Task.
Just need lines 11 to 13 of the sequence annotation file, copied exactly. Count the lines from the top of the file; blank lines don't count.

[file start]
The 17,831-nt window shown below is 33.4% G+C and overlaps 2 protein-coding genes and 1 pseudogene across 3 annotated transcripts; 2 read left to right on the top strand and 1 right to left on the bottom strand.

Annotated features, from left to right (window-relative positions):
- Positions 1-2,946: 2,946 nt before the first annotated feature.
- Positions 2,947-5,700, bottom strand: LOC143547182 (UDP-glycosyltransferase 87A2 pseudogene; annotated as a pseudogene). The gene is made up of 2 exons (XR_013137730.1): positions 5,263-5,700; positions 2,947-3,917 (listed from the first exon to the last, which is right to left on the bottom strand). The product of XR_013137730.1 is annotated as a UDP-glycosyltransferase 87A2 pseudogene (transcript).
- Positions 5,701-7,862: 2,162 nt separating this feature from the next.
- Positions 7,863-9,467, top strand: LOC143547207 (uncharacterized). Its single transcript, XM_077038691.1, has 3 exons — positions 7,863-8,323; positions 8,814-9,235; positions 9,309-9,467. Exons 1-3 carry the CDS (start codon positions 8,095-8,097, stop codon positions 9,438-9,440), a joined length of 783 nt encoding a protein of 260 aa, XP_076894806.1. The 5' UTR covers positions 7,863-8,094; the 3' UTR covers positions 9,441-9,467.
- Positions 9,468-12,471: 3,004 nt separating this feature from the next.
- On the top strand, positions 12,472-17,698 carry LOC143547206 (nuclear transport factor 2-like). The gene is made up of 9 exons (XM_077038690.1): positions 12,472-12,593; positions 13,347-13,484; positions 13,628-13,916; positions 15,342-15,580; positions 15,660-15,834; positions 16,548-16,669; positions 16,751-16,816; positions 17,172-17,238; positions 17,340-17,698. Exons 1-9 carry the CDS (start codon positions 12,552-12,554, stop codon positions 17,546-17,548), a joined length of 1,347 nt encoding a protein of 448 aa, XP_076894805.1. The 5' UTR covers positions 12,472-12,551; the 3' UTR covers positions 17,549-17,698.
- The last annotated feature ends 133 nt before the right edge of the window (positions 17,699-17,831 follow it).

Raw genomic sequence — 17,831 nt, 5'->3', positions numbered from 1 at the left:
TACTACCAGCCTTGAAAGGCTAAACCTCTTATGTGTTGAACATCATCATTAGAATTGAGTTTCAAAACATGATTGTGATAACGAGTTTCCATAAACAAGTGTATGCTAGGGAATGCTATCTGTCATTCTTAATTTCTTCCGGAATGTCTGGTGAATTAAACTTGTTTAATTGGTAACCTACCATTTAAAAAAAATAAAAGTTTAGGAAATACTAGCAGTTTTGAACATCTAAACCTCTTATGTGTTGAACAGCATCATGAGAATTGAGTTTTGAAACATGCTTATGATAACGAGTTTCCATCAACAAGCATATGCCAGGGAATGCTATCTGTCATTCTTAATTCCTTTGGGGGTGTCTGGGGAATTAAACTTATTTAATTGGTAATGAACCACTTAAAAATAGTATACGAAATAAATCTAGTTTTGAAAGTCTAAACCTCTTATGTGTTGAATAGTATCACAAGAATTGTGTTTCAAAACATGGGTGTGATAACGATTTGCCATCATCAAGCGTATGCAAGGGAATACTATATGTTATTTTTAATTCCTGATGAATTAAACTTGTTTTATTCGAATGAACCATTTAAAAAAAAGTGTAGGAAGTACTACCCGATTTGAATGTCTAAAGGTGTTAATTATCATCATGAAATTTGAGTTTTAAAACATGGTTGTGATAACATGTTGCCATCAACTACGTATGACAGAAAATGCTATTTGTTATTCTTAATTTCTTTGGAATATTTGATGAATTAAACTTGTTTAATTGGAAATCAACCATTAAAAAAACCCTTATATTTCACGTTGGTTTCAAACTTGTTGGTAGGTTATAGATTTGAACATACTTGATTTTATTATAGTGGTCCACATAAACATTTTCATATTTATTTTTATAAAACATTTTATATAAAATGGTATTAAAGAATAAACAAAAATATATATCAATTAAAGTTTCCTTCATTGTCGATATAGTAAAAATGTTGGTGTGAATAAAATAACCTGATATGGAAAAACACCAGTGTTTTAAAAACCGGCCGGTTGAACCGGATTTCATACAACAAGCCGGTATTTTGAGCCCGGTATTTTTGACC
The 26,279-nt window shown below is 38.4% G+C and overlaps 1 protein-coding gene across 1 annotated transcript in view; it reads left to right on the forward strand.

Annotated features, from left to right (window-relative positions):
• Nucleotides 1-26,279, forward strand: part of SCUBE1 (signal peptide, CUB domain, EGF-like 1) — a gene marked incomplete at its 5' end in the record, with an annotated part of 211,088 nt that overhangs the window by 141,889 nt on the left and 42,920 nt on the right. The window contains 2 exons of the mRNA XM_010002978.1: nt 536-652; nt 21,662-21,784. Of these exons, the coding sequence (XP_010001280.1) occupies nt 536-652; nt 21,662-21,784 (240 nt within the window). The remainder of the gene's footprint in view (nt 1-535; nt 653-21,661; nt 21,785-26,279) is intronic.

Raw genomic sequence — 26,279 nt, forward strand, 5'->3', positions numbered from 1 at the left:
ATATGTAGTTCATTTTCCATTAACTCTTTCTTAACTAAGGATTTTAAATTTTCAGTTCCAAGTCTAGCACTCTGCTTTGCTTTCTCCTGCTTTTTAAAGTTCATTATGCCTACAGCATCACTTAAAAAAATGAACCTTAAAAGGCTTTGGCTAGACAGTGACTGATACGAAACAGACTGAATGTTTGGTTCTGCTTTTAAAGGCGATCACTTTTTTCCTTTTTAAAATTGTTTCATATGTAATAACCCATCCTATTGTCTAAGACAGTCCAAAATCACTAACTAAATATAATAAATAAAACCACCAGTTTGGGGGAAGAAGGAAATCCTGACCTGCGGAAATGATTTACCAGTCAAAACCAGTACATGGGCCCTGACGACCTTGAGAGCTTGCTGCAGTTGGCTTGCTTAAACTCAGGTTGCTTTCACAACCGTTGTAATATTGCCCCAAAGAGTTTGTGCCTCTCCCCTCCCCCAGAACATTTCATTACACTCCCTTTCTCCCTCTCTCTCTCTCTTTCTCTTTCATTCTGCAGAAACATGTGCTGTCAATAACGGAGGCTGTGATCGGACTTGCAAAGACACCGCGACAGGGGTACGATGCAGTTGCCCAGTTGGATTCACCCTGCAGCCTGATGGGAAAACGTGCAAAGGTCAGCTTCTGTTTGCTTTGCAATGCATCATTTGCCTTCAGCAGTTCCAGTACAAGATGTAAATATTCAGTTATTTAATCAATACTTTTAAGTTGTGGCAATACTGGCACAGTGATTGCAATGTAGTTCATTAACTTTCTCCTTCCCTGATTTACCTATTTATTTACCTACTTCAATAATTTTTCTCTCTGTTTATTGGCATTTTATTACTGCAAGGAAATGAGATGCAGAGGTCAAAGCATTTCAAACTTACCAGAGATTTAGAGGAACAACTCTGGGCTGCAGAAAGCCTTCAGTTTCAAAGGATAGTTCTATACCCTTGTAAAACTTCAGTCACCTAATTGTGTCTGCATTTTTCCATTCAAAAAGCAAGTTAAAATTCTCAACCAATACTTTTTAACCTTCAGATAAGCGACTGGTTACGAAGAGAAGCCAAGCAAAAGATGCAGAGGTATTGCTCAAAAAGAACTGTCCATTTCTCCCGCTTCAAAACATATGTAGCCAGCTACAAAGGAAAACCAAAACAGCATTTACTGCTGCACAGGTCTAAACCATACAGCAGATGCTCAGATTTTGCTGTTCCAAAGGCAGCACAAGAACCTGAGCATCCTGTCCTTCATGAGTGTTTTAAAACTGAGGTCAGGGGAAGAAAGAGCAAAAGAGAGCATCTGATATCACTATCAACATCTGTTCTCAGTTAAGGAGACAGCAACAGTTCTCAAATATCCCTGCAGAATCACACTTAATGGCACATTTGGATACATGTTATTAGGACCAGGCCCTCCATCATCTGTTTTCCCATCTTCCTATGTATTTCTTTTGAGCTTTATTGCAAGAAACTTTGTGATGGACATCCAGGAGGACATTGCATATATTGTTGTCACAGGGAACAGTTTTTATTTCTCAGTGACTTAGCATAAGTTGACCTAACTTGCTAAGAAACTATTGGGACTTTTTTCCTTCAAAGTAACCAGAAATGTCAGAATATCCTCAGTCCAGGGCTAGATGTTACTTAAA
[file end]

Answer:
TACTACCAGCCTTGAAAGGCTAAACCTCTTATGTGTTGAACATCATCATTAGAATTGAGTTTCAAAACATGATTGTGATAACGAGTTTCCATAAACAAGTGTATGCTAGGGAATGCTATCTGTCATTCTTAATTTCTTCCGGAATGTCTGGTGAATTAAACTTGTTTAATTGGTAACCTACCATTTAAAAAAAATAAAAGTTTAGGAAATACTAGCAGTTTTGAACATCTAAACCTCTTATGTGTTGAACAGCATCATGAGAATTGAGTTTTGAAACATGCTTATGATAACGAGTTTCCATCAACAAGCATATGCCAGGGAATGCTATCTGTCATTCTTAATTCCTTTGGGGGTGTCTGGGGAATTAAACTTATTTAATTGGTAATGAACCACTTAAAAATAGTATACGAAATAAATCTAGTTTTGAAAGTCTAAACCTCTTATGTGTTGAATAGTATCACAAGAATTGTGTTTCAAAACATGGGTGTGATAACGATTTGCCATCATCAAGCGTATGCAAGGGAATACTATATGTTATTTTTAATTCCTGATGAATTAAACTTGTTTTATTCGAATGAACCATTTAAAAAAAAGTGTAGGAAGTACTACCCGATTTGAATGTCTAAAGGTGTTAATTATCATCATGAAATTTGAGTTTTAAAACATGGTTGTGATAACATGTTGCCATCAACTACGTATGACAGAAAATGCTATTTGTTATTCTTAATTTCTTTGGAATATTTGATGAATTAAACTTGTTTAATTGGAAATCAACCATTAAAAAAACCCTTATATTTCACGTTGGTTTCAAACTTGTTGGTAGGTTATAGATTTGAACATACTTGATTTTATTATAGTGGTCCACATAAACATTTTCATATTTATTTTTATAAAACATTTTATATAAAATGGTATTAAAGAATAAACAAAAATATATATCAATTAAAGTTTCCTTCATTGTCGATATAGTAAAAATGTTGGTGTGAATAAAATAACCTGATATGGAAAAACACCAGTGTTTTAAAAACCGGCCGGTTGAACCGGATTTCATACAACAAGCCGGTATTTTGAGCCCGGTATTTTTGACC
The 26,279-nt window shown below is 38.4% G+C and overlaps 1 protein-coding gene across 1 annotated transcript in view; it reads left to right on the forward strand.

Annotated features, from left to right (window-relative positions):